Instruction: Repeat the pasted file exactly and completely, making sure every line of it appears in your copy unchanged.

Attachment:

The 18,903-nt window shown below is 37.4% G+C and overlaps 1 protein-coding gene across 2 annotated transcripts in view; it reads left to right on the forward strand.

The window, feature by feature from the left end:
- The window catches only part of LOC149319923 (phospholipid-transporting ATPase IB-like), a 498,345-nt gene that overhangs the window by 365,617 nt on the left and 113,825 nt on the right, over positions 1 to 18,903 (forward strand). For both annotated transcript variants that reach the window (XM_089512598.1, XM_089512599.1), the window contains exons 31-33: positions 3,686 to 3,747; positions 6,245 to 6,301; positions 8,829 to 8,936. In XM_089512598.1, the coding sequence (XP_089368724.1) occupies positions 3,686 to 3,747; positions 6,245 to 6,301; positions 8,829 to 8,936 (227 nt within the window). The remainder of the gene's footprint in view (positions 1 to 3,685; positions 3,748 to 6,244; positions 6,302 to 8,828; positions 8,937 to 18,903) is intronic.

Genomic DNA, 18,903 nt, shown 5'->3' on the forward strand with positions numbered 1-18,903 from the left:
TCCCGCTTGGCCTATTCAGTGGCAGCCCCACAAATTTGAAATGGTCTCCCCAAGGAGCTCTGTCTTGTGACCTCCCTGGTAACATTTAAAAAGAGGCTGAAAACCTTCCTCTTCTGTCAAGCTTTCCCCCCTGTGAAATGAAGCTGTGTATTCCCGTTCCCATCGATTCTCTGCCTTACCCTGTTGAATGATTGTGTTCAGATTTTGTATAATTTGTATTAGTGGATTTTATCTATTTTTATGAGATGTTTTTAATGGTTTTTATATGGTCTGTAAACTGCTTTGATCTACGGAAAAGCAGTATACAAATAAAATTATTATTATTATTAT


The 18,903-nt window shown below is 37.4% G+C and overlaps 1 protein-coding gene across 2 annotated transcripts in view; it reads left to right on the forward strand.

The window, feature by feature from the left end:
- The window catches only part of LOC149319923 (phospholipid-transporting ATPase IB-like), a 498,345-nt gene that overhangs the window by 365,617 nt on the left and 113,825 nt on the right, over positions 1 to 18,903 (forward strand). For both annotated transcript variants that reach the window (XM_089512598.1, XM_089512599.1), the window contains exons 31-33: positions 3,686 to 3,747; positions 6,245 to 6,301; positions 8,829 to 8,936. In XM_089512598.1, the coding sequence (XP_089368724.1) occupies positions 3,686 to 3,747; positions 6,245 to 6,301; positions 8,829 to 8,936 (227 nt within the window). The remainder of the gene's footprint in view (positions 1 to 3,685; positions 3,748 to 6,244; positions 6,302 to 8,828; positions 8,937 to 18,903) is intronic.

Genomic DNA, 18,903 nt, shown 5'->3' on the forward strand with positions numbered 1-18,903 from the left:
TCCCGCTTGGCCTATTCAGTGGCAGCCCCACAAATTTGAAATGGTCTCCCCAAGGAGCTCTGTCTTGTGACCTCCCTGGTAACATTTAAAAAGAGGCTGAAAACCTTCCTCTTCTGTCAAGCTTTCCCCCCTGTGAAATGAAGCTGTGTATTCCCGTTCCCATCGATTCTCTGCCTTACCCTGTTGAATGATTGTGTTCAGATTTTGTATAATTTGTATTAGTGGATTTTATCTATTTTTATGAGATGTTTTTAATGGTTTTTATATGGTCTGTAAACTGCTTTGATCTACGGAAAAGCAGTATACAAATAAAATTATTATTATTATTAT